The shadowy underground organization which this week claimed responsibility for a February break-in at the North Korean embassy in Madrid on Thursday said it would “temporarily” suspend all pending activities.
In a statement in Korean posted on the group’s official website, Cheollima Civil Defense said that criticism from the international press had left its membership with no choice but to call off activity for the time being.
“Multiple actions targeting the North Korean regime were being prepared, but because of speculative attack articles in the media, the activities of action groups have been temporarily suspended,” the group said.
The statement comes just over 24 hours after the group formally claimed responsibility for a break-in at the North Korean embassy in Madrid last month.
That admission followed the Spanish authorities’ decision to name the 10 suspects in their ongoing investigation into the case, in a statement which accused U.S.-based human rights activist Adrian Hong of having led the group.
Subsequent investigation by NK News and other outlets revealed that Hong had served as head of the Joseon Institute, an organization preparing for “increasingly imminent, dramatic change” in North Korea.
“It is Adrian (who is) behind this whole Cheollima Civil Defense,” one source said, corroborating what two others had told NK News.
Further reporting was also able to back claims by Spanish authorities that the group which had orchestrated the embassy break-in had used violence against DPRK diplomats and that two members had made contact with U.S. intelligence before the incident took place.
A Spanish judge has now reportedly issued international warrants for the arrest of two of the suspects.
Thursday’s statement saw the group blame international media for their decision to suspend operations — echoing similar comments made earlier in the week urging journalists not to “out” its membership.
“We ask the media to restrain itself in its interest in our organization and its members,” it said. “We have bigger tasks ahead.”
Thursday also saw Cheollima stress that it is predominantly run by North Korean escapees with “the help of Free Joseon and Korean expatriates from around the world,” while stressing they had not recently made contact with other defectors.
“We are an international organization united by the idea of ending the Kim dynasty’s succession,” the statement said.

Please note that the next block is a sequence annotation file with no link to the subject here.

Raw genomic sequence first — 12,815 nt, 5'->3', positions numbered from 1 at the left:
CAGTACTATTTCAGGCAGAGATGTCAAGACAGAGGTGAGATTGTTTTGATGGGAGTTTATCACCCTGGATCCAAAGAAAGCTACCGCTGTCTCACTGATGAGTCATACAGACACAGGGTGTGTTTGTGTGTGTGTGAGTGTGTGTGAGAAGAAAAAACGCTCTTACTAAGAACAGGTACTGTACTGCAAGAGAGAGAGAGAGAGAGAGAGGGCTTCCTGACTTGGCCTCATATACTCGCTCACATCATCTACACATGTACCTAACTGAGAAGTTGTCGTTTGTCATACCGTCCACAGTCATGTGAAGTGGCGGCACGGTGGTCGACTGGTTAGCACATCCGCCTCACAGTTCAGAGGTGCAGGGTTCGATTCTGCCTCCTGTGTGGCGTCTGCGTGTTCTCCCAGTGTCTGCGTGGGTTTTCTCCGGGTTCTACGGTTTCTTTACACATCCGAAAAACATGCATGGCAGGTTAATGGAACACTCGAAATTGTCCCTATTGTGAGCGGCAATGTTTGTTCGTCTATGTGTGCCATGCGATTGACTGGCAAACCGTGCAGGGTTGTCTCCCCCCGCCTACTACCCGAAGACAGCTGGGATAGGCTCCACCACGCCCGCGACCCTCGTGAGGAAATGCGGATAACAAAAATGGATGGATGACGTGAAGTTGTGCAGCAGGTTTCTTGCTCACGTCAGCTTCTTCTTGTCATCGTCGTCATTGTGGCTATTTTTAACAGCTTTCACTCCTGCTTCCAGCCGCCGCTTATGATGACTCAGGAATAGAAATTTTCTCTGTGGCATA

“Due to strict security, we have not made any attempt to make connections with or even telephone any North Korean refugee residing in South Korea recently.”
The Cheollima Civil Defense organization first emerged in March 2017 following the death of Kim Jong Un’s half-brother Kim Jong Nam.
Their first public appearance came in a video featuring Kim Jong Nam’s son Kim Han Sol, with an accompanying statement saying that they were protecting Kim and his family.
March 1 this year, however, saw the group break an almost two-year silence with a statement declaring the establishment of the “Free Joseon” government in exile.
It has since then released a series of public statements, with one appearing to claim responsibility for a recent incident in which the North Korean embassy in Kuala Lumpur was vandalized and another hoping to raise money through selling “G-Visas” to visit a future “free Joseon.”
Thursday’s statement, however, suggests those activities will be suspended for the time being, though it also saw the group pledge to continue direct action against the North Korean state.
“We will overthrow the Kim Jong Un regime through action together with our comrades inside North Korea,” it said.
The shadowy underground organization which this week claimed responsibility for a February break-in at the North Korean embassy in Madrid on Thursday said it would "temporarily" suspend all pending activities.
In a statement in Korean posted on the group's official website, Cheollima Civil Defense said that criticism from the international press had left its membership with no choice but to call off activity for the time being.